Richard David runs a group called Newspace Global. They track space-related startups. Not surprisingly, Elon Musks's SpaceX is No. 1, but others are growing, getting funding and looking to hire.

Some companies will get work done on board the International Space Station, others (like Richard Branson's Virgin Galactic) will take aspiring astronauts up into space.

"Space is not the final frontier," David said. "It's still expensive to go there, but it's getting cheaper to launch satellites, and it will get cheaper to send us."

With startups funded by the likes of Musk and Jeff Bezos, money is no object, and the technology is moving fast.

Get ready for takeoff.

Scott, on earth, is on Twitter: @scottbudman

Photo Credit: United Launch Alliance]]>
<![CDATA[Pa. Student Victim Posts Selfie of Himself "Chillin" After Stabbing]]> Wed, 09 Apr 2014 17:26:53 -0700 http://media.nbcbayarea.com/images/213*120/04-09-2014-stabbing-crop.jpg

Pennsylvania high school stabbing victim Nate Scimio posted a selfie of himself from the hospital after a stabbing rampage Wednesday to let everyone know he was doing OK.

"Chillin at Children's," was how Scimio labeled the Instagram photo, which shows him in a hosptal gown, his right arm in a bandage.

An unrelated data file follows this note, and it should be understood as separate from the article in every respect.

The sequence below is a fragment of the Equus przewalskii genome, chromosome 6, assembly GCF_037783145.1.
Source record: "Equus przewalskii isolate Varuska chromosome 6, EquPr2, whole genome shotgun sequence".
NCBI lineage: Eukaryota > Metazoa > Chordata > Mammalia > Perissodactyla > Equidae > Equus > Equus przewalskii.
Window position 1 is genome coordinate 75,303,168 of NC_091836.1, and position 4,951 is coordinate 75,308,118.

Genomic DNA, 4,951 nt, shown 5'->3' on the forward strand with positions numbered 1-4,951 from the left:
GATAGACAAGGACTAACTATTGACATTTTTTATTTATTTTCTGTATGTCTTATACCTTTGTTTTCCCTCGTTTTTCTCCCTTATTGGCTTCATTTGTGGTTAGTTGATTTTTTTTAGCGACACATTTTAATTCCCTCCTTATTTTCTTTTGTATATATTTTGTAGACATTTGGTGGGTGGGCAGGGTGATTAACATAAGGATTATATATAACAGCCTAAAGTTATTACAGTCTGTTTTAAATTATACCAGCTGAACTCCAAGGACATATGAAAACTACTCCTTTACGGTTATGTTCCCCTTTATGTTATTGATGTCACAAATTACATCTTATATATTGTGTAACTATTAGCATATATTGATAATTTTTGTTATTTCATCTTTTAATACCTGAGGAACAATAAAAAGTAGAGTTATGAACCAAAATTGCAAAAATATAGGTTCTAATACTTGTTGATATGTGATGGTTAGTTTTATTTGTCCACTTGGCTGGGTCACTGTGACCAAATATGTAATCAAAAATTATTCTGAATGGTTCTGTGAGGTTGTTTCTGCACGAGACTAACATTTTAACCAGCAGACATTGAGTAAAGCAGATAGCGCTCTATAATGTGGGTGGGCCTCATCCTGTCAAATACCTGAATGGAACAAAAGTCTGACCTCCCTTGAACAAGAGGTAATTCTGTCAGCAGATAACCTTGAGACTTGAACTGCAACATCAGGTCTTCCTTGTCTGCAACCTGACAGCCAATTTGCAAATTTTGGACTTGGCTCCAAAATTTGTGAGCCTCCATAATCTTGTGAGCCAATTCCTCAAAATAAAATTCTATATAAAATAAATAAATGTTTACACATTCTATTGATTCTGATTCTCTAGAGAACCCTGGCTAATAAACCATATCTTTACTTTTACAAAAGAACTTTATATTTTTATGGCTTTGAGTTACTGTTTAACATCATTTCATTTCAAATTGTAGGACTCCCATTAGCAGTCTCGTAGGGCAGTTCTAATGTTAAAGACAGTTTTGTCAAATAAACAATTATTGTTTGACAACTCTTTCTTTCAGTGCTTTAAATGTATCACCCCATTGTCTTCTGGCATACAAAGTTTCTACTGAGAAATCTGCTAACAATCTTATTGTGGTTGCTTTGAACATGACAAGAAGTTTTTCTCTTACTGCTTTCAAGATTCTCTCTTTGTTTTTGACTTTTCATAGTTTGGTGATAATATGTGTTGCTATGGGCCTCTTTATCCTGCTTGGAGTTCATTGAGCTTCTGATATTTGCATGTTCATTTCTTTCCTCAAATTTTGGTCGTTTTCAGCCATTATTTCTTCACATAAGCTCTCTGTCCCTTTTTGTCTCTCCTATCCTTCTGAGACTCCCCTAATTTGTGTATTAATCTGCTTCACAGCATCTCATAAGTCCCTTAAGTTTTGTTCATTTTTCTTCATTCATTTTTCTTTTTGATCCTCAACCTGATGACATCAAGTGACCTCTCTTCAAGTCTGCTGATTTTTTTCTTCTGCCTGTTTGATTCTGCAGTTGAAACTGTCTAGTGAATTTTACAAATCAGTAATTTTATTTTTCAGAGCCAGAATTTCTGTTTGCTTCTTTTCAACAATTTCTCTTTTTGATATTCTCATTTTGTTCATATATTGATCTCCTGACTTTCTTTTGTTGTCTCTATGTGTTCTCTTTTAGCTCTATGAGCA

At least eight people from Franklin Regional High School in Murrysville, Pa., were hospitalized during the mass stabbing, many with deep puncture wounds to the abdomen, police said.

Scimio was being hailed as a hero on Twitter Wednesday for reportedly pulling a fire alarm and alerting students during the incident.

Franklin Regional students Trinity McCool and Lindsay Scala tweeted their thanks to Scimio for saving their lives.

"Without Nate me and Lindsay would've been injured and there's not enough words to describe how much of a hero he is," McCool tweeted.

McCool also tweeted about the stabber who created panic in the halls as he attacked people.

"I just cant get the fear and his look on his face out of my head when he chased us down the hall," she wrote.

The 16-year-old stabbing suspect, identified as Alex Hribal, has been charged with 26 felony counts.

"Can't thank Nate enough for stepping in front of me and Trinity today. He is a hero, and I am so thankful. Praying for everyone today," Scala tweeted.

Photo Credit: Instagram via nate_scimio]]>